The Rahm Rescue Mission
As allies of embattled White House chief of staff Rahm Emanuel circle the wagons in the face of calls for his firing, The Daily Beast talks to three of his predecessors on the thankless nature of the job.
White House Chief of Staff Rahm Emanuel is an unprincipled egomaniac who is single-handedly responsible for screwing up the entire Obama agenda. Unless he’s an underrated genius who would have guided the president to a string of legislative victories, if only his voice had carried.
The should-he-stay-or-should-he-go Emanuel show is proving to be among the most durable story lines of the current political season. Edward Luce, Washington bureau chief of the Financial Times, kicked it off in earnest in early February, followed by Washington blogger Steve Clemons, The Daily Beast’s Leslie Gelb, and The Washington Post’s Dana Milbank. The Post slapped a fresh defense of Emanuel on the front page Tuesday—starting the cycle all over again.
"In any White House, the chief always starts off at 6' 4" and usually winds up at 5'9." It is the nature of the job," says Reagan chief of staff Kenneth Duberstein.
It’s an entertaining political pastime—as old as the republic, and not especially meaningful. When things are going well, the president gets the credit. When they’re not, the chief of staff gets the blame. Just ask the other folks who have held Rahm’s job—even those in the (gasp!) Republican Party.
“In any White House, there’s only one agenda and that is the president’s agenda,” says Ken Duberstein, Ronald Reagan’s last chief of staff. “What you are paid for is to make the president’s agenda first and foremost. There is always jockeying. The biggest battles you fight are not with Congress but within the walls of the White House and halls of the administration. That’s true for any White House and any administration. The chief of staff is the javelin catcher, the person who takes the spears so that the president doesn’t have to. It is much easier to attack the chief of staff than to attack the president.”
Duberstein’s successor in the first Bush White House, John Sununu, agrees. “The agenda for what you're going to do is set by the president,” Sununu says. “Yes, the chief of staff can give advice, can try and get the process to the point where he delivers on the president’s agenda. But it’s important to understand that the president sets the tone, the agenda, and the process sometimes is even limited by the president. I think under those constraints a lot of what is being thrown at Rahm is probably not a very fair assessment of whether or not he’s been doing a good job.”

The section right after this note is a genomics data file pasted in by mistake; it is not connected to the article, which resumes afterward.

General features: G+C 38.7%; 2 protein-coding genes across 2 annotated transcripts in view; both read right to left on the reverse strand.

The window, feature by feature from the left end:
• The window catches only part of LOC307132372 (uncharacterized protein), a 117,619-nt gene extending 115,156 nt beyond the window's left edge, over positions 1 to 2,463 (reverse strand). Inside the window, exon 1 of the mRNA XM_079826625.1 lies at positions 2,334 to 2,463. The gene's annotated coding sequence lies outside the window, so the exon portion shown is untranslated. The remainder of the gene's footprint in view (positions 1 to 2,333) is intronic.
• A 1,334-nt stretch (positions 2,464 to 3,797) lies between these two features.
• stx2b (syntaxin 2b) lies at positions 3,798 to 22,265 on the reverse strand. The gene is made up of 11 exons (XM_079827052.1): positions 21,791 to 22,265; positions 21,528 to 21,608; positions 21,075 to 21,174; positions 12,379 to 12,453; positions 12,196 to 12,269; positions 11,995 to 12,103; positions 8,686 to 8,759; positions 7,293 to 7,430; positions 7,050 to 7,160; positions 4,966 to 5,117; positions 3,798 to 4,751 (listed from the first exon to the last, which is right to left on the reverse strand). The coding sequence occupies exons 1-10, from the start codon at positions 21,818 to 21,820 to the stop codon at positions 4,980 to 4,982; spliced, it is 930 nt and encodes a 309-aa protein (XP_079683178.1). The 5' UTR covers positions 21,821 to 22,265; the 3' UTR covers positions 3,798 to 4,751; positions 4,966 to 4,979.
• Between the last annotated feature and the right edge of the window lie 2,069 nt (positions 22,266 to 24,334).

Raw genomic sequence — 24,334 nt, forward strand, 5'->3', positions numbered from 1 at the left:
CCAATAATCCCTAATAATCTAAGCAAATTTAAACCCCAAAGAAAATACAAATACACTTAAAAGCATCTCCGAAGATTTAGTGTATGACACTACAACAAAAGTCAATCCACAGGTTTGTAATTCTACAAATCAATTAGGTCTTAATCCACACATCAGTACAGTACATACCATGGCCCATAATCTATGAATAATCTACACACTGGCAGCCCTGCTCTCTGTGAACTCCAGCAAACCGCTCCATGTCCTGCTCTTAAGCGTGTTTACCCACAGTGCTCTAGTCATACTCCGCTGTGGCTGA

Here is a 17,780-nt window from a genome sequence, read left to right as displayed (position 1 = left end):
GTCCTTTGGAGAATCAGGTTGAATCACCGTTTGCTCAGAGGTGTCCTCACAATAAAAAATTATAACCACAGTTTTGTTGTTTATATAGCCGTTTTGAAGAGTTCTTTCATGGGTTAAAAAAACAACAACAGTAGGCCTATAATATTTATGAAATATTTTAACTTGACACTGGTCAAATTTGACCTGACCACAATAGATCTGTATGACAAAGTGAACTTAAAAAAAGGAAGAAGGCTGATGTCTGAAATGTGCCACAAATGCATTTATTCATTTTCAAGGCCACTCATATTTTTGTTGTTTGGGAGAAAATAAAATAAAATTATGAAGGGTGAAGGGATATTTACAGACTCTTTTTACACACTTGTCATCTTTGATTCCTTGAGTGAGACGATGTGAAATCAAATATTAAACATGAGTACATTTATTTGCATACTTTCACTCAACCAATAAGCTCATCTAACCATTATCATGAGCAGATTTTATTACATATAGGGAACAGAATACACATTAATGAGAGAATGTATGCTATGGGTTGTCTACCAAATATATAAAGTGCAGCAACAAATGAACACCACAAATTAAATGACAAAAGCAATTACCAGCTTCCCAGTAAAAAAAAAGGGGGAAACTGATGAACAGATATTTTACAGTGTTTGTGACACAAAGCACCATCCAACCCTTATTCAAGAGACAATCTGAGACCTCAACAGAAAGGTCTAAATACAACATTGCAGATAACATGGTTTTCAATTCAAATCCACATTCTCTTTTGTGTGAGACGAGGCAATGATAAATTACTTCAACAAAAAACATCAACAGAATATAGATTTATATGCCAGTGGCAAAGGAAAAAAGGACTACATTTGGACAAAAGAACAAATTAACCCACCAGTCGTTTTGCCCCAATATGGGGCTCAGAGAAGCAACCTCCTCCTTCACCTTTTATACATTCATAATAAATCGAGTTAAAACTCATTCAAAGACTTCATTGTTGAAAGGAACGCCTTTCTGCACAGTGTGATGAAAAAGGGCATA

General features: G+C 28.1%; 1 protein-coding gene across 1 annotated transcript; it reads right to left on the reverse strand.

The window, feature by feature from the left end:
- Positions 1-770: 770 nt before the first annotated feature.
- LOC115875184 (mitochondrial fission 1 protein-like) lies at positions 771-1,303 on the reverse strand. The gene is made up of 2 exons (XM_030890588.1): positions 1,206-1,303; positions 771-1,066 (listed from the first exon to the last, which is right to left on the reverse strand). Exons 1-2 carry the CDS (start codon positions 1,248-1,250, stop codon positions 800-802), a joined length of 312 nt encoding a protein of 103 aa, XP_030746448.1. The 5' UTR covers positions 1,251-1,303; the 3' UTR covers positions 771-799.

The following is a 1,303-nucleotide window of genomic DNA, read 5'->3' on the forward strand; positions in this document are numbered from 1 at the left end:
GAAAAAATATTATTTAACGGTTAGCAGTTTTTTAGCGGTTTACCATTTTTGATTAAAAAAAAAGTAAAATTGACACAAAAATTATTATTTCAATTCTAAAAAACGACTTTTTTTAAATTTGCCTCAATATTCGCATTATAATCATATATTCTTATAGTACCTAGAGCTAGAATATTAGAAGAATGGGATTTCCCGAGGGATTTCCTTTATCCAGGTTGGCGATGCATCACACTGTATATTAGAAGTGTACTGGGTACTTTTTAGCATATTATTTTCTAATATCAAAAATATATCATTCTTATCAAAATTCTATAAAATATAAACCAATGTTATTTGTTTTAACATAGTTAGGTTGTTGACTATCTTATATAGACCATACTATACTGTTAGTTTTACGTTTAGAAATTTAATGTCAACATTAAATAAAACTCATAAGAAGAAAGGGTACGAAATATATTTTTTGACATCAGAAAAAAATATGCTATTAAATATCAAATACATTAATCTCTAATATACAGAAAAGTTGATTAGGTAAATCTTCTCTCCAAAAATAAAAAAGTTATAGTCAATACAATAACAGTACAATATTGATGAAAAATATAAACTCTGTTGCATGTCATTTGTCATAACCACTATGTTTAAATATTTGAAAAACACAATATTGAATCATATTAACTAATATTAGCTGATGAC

The White House has insisted throughout that it’s standing by its man; asked about the possibility of an imminent shakeup, top aides tend to respond “that’s not how we roll.” As one senior Obama aide puts it, “if health care passes, then Rahm will get a lot of credit. If it doesn’t, he’ll get a lot of the blame. And neither version is the full story.”
The speculation is understandable. After all, White House chief of staff is one of the most stressful jobs in all of politics; burnout is endemic, and turnover is high. The typical lifespan ranges between 18 and 24 months, and Emanuel has already logged 13 (Andy Card, President George W. Bush’s first chief of staff, put in an extraordinary five years in the job—a tenure topped only by Sherman Adams, President Eisenhower’s wingman). The fact that Emanuel left behind a powerful career on Capitol Hill—one that could have led him to one day become House Speaker—fuels whispers that he has higher ambitions, whispers further stoked by the fact that he keeps a hand in politics back home in Chicago.
A shakeup down the road seems all but inevitable; eventually, even the most tight-knit and change-minded of administrations bow to the Washington gods. And the kinds of rally-round stories like the Post’s front-pager carry material risks; Rahm’s supporters, in rushing to his defense, arguably damage the president, by suggesting he’s been foolish not to heed his chief of staff’s sage advice. “You’re a staff person for the president,” says Samuel Skinner, who followed Sununu. “You are supposed to execute the president’s decisions. With that goes the risk that they can’t criticize the president. They will criticize whoever is around him.”
But for now, Emanuel is probably serving too useful a purpose—as a lightning rod for critics on both ends of the political spectrum—to lose. It’s a major reason Skinner once called being chief of staff “the worst job in Washington.”
“In any White House, the chief always starts off at 6’ 4” and usually winds up at 5’9.” It is the nature of the job,” says Duberstein. “It is the pounding you take at every side. You always have to keep your eye on the ball, which is the president’s agenda. You always have the conflict between the pragmatists and understanding that the American people like progress and not Hail Mary passes and the campaign ideologues, who believe that you get all or nothing.”
“Only one person is indispensable in an administration,” Duberstein adds, “and that is the president of the United States.”
Additional reporting by Benjamin Sarlin and Samuel P. Jacobs.
Richard Wolffe is Daily Beast columnist and an award-winning journalist. He covered the entire length of Barack Obama's presidential campaign for Newsweek magazine. His book, Renegade: The Making of a President, was published by Crown in June.